I know, I know. It’s been awhile.

Four moseagullnths in between posts is pretty abysmal, I admit it. But in my defense, my camera died. Surprisingly, it wasn’t because I dropped it (I have now been relegated to plastic and Corelle dishes exclusively since I drop about half of what I pick up.) No, something happened to it internally, so the shutter only fired half the time, and the LCD screen shorted out. At any rate, as someone who can easily take 400 pictures a day, often of the same chicken, I was devastated by the loss. But about a month ago, Gene found a great replacement – not only does it take phenomenal pictures, it’s also the lightest weight professional-level camera I’ve ever seen, so I can hold it for extended periods of time. To celebrate our new purchase, Gene took me to Bubba’s and bought me a big bag of French fries, which we then offered up one at a time to the seagulls on the beach. He practically had to drag me away, even though I only got 712 photos.

Life on the farm, with a few exceptions, was pretty routine this winter. As usual, there werePapa Buffington happy moments, like when I discovered a brand new greenhouse frog living in the orange tree, and heartbreaking ones, like when poor Hawthorne made the transition to a higher plane of existence with the help of a coyote. But truly, never has a turkey lived a happier, more fulfilling life. We also have further proof that Polish chickens only come in male, and have had to rename both Ms. Pepper and Mama Buffington (Dr. Pepper and Papa Buffington, respectively).

Woolimina and Shy Shy are still the best of friends, and I’ll periodically let them out into the front yard to eat the long grass. They have to be supervised though, ever since Woolimina took it upon herself to Woolprune my Sugar Sweet cherry bushes into oblivion. Skeeter and Big Mack, our two remaining Flemish Giant rabbits, are also master pruners, to the extent that Gene is going to have to build some fences around the raised beds in the front now that planting season is just around the corner. I was weeding just this morning, and discovered they’d beaten me to the first plump, crispy asparagus spear I’ve ever grown, after patiently waiting three years for one to make an appearance. Not that I recognized it initially – I actually snapped it off, thinking it was a giant, partially gnawed weed. I never claimed to be an asparagus expert.

Things have been up and down in the world of indoor critters as well. Raphael the ferret passed away from some sort of brain problem, and I miss him quite a bit. But we gave him Ceria few years pampered luxury living after rescuing him, and I’m quite sure he went to a better place, filled with blankets, plastic balls, and all the tunnels he could ever want to explore. Ceri has been diagnosed with hip dysplasia, even though she’s not even four years old yet, but I’m confident we’ve caught it in time to be able to stall the progression. Now every Friday she gets water therapy, where she swims in a heated pool and gets a massage. She’s definitely living up to her nickname of the $10,000 Dog, but she’s worth every penny, even if she does hog all the pillows at night.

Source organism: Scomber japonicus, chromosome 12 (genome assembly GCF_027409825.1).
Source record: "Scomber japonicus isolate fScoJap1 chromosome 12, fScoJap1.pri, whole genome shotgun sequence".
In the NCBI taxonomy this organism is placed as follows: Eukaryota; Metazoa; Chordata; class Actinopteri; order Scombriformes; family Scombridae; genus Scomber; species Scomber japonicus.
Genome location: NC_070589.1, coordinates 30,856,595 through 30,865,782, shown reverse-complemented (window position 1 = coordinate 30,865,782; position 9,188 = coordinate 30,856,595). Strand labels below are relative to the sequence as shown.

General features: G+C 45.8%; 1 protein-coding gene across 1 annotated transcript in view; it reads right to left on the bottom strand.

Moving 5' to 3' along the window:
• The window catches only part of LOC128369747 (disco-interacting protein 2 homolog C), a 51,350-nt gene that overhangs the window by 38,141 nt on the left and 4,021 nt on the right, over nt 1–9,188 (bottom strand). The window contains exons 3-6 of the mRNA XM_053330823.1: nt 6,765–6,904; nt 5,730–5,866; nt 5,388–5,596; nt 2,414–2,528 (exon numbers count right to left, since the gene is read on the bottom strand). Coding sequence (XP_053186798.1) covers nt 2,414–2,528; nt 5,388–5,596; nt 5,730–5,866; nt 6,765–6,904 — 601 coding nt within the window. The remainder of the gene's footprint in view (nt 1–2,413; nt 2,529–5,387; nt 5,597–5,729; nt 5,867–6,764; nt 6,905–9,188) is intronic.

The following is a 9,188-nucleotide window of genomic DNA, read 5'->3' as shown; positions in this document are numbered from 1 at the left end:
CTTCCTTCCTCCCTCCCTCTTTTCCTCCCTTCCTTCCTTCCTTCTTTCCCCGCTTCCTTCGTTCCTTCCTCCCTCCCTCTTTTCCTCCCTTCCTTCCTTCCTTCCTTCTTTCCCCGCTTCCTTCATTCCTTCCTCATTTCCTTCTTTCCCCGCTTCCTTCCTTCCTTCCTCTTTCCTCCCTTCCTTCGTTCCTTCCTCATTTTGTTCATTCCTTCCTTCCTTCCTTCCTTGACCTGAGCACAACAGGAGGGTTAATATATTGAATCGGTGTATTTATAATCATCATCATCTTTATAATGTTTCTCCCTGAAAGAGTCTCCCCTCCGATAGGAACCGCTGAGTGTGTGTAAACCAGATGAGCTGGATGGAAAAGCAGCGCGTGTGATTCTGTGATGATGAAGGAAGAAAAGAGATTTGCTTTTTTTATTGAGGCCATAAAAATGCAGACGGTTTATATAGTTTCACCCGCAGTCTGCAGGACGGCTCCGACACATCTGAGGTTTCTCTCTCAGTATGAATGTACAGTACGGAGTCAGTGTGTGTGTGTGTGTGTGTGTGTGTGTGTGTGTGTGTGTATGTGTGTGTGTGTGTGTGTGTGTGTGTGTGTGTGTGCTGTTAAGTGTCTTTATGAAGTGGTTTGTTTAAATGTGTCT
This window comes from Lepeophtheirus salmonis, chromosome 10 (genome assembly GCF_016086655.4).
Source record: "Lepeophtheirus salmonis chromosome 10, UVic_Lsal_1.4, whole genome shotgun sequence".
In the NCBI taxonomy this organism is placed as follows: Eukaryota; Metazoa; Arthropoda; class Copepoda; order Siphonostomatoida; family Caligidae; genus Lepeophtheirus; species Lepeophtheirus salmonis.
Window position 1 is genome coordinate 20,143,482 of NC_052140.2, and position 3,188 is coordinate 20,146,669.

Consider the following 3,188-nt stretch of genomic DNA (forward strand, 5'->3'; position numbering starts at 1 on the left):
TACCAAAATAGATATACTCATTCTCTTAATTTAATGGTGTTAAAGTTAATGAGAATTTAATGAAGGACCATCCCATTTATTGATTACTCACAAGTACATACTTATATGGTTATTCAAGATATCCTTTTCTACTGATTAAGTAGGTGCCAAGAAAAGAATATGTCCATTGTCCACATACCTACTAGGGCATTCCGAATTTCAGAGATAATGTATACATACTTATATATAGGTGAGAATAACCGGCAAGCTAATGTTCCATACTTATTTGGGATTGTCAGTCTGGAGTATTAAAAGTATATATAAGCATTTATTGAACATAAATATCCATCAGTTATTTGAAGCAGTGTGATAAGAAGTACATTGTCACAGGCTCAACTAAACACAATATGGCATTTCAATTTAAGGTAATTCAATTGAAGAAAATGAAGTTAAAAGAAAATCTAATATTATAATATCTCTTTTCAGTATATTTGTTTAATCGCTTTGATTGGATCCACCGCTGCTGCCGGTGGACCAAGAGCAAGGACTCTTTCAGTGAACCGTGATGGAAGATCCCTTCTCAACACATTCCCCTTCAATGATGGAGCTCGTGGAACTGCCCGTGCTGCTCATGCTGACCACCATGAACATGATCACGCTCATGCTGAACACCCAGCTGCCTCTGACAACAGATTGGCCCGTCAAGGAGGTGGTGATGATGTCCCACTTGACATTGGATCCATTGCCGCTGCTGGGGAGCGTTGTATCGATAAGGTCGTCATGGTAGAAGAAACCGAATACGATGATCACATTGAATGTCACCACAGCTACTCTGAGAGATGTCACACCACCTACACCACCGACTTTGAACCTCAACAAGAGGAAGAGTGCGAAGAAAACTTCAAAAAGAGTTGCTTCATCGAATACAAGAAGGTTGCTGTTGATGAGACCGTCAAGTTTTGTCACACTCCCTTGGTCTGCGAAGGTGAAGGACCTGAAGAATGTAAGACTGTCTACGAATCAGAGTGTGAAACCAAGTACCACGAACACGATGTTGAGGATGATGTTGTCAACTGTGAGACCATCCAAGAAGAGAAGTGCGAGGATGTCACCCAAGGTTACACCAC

In aquatic news, Luigi the Thai Purple Devil Crab passed on, presumably from old age. But the cycle of life continues, in the form of a pregnant Amano shrimp we brought home from the pet store. We originally got the shrimp to help with the algae problem in the small tank, and the clerk was ecstatic when she Shrimpydiscovered the shrimp had visible eggs. Shrimpy, as she likes to be called, was installed in her own special tank that sits on top of the 150 gallon tank in the dining room. And by “special tank”, I mean glass jar whose former purpose in life was holding drinks such as lemonade and iced tea at BBQs. (Whatever, people, it washes). Unfortunately, there’s quite a bit of contradictory information out there regarding the breeding of Amano shrimp (the eggs need brine! Salt water will kill the eggs!) And we must have gone the wrong route, because she no longer has eggs – plus she molted, which means she’s ready to breed again, but there aren’t any baby shrimp in the jar. So now Shrimpy is back with the boys, and I’m stuck with a jar full of baby snails of utterly unknown origin. They either came in with Shrimpy’s water, or Shrimpy has alternative views on dating and we’re now the proud parents of about 50 shrails. Right now they’re about the size of a speck of dust, so time will tell.


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